The original article was published by Connotation Press in March 2010. Read the full version here.
“Since the publication of Portrait of the Artist as a Young Man in 1916, Irish writers have rewoven Joyce’s entangled nets of family, religion and politics to accommodate changing circumstances and eras. While Irish writers such as John McGahern, William Trevor and Nuala Ni Dhomhnaill remain writers known mostly to scholars and students of Irish studies, U2 has introduced millions of worldwide listeners to cultural issues facing the Republic in the late twentieth century. Thematic parallels in the band’s trilogy, Boy (1980), October (1981) and War (1983), suggest Bono, The Edge, Adam Clayton and Larry Mullen, Jr. struggled with the same repression endured by Joyce’s semi-autobiographical hero, Stephen Dedalus, a century earlier. Like Joyce’s artistic manifesto, U2’s early albums, considered as a whole, are the youthful rejection of societal orthodoxy and a musical declaration of intent that act as an emotional, intellectual and moral framework for the albums that followed. Although these three studio albums are linked by subject matter to the band’s fourth release, The Unforgettable Fire (1984), they are separated by the November 1983 release of U2’s first live album, Under a Blood Red Sky, and a shift from the band’s first producer, Steve Lillywhite, to the more technologically savvy pairing of Brian Eno and Daniel Lanois, an adjustment which resulted in a substantial modification of U2’s style and tone and the unambiguous maturation into the second phase of their career.”
This paper was presented at the PCA/ACA Conference in Boston, MA in April 2007. Please contact Arlan Hess for a hard copy of the text.
“Although she stopped writing during the Holocaust, she emerged from its destruction, like the butterfly of which she so often writes, to use her talents to help prevent the slaughter from happening again. In translations, Sachs’ spirit was evident, but her meaning was often lost in too-literal attempts; most of her work is translated by purists who believe in the primary importance of the line. I find the results of this loyalty misleading and confusing. They seem more concerned with denotative level of words than with the spirit of the poetry, yet it is my conviction that Sachs’s work is more lyric than narrative. Her form follows content. Her imagery embodies a highly complicated structure that uses symbolic language to communicate fear and acceptance. She often links two or more words together in unexpected ways, freeing semantic components and intensifying connotative implications (Ilek 135). She juxtaposes words and phrases that in German reflect confusion, pain, trauma, etc. Yet, in English, those patterns don’t always apply. I found myself doing a great deal of work just to understand what was happening in her poems before I could study the deeper implications of her theme. My translations grew organically from my need to understand her work and my desire to see her language flow as easily in English as it does in German.”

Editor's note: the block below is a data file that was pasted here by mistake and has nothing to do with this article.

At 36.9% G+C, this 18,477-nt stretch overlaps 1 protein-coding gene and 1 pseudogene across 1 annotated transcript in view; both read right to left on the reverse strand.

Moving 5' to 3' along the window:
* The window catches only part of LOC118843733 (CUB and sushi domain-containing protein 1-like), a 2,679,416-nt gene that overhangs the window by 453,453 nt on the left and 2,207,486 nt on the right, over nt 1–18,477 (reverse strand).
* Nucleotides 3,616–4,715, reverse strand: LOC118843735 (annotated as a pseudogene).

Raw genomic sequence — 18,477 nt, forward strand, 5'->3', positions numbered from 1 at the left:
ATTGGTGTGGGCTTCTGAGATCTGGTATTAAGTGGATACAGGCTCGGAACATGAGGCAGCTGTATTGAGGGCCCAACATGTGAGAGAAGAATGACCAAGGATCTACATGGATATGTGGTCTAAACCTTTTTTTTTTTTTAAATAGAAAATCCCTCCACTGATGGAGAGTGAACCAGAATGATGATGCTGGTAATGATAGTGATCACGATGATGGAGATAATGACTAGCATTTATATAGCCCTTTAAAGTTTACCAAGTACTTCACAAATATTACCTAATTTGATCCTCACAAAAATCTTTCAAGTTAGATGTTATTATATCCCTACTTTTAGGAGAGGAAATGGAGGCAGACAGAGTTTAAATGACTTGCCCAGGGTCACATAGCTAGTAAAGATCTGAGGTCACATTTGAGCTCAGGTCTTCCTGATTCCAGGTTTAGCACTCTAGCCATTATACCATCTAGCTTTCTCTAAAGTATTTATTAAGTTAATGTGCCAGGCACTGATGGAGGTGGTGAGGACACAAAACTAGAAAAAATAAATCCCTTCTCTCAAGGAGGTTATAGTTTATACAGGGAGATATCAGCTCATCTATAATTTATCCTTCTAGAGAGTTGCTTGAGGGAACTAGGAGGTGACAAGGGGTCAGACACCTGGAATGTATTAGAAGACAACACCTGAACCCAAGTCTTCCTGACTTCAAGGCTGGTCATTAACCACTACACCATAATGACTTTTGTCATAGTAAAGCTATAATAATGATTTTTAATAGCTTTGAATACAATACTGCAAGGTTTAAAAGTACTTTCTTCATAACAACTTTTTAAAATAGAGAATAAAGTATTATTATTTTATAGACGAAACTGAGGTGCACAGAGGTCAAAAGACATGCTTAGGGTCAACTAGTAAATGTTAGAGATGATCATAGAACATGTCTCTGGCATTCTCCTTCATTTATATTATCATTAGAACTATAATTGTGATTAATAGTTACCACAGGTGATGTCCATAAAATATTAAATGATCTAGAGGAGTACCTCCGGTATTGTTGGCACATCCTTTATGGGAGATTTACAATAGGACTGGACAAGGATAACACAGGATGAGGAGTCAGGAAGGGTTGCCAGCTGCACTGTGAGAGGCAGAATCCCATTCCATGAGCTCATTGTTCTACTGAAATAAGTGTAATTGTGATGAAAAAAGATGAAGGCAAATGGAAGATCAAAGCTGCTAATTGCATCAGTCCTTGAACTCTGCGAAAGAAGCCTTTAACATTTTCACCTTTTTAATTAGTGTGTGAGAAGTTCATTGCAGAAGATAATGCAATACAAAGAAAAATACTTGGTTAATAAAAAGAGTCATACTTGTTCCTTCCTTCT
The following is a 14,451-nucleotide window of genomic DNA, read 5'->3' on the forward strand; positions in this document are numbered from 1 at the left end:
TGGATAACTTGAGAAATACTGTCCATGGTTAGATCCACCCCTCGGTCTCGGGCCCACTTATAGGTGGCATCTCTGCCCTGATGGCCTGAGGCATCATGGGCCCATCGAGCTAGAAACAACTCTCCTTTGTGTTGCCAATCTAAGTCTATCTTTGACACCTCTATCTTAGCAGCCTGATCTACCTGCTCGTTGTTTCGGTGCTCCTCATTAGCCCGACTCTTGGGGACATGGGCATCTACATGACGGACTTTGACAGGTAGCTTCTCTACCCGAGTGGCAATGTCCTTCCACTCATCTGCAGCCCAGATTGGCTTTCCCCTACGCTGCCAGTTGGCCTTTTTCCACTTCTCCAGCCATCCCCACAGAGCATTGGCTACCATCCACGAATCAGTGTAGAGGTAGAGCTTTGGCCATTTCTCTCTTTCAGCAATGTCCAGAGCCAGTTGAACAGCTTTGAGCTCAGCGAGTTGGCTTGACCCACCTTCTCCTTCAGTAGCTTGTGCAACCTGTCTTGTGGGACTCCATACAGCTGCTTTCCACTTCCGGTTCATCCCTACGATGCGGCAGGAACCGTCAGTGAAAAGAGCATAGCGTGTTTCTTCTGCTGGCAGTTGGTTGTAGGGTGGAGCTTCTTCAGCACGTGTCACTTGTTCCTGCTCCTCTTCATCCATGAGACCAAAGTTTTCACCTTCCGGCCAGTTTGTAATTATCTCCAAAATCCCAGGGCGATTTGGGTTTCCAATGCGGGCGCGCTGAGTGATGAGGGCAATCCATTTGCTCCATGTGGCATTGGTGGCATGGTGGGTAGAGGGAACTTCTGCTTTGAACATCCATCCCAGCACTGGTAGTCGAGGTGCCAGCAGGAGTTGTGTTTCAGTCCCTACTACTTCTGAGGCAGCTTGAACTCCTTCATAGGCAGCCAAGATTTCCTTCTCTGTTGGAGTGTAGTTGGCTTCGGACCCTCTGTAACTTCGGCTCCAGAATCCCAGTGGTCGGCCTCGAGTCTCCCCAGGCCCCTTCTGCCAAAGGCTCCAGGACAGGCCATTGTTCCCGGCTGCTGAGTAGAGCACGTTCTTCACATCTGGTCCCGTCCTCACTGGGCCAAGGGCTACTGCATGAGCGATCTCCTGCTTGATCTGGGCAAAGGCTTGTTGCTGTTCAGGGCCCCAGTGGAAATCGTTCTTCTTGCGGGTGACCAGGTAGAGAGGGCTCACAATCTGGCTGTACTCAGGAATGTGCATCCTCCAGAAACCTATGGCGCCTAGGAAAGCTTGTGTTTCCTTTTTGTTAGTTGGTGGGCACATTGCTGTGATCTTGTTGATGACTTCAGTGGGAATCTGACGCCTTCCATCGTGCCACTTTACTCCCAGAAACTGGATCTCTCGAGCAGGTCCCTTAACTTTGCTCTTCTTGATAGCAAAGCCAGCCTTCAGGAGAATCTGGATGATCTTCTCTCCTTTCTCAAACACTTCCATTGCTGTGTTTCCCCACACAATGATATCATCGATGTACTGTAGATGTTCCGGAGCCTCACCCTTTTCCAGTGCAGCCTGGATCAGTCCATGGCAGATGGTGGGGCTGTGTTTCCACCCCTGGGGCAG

The original paper was published in the Journal of Evolutionary Psychology in August 2002. For a hard copy of the full-length text, please contact Arlan Hess.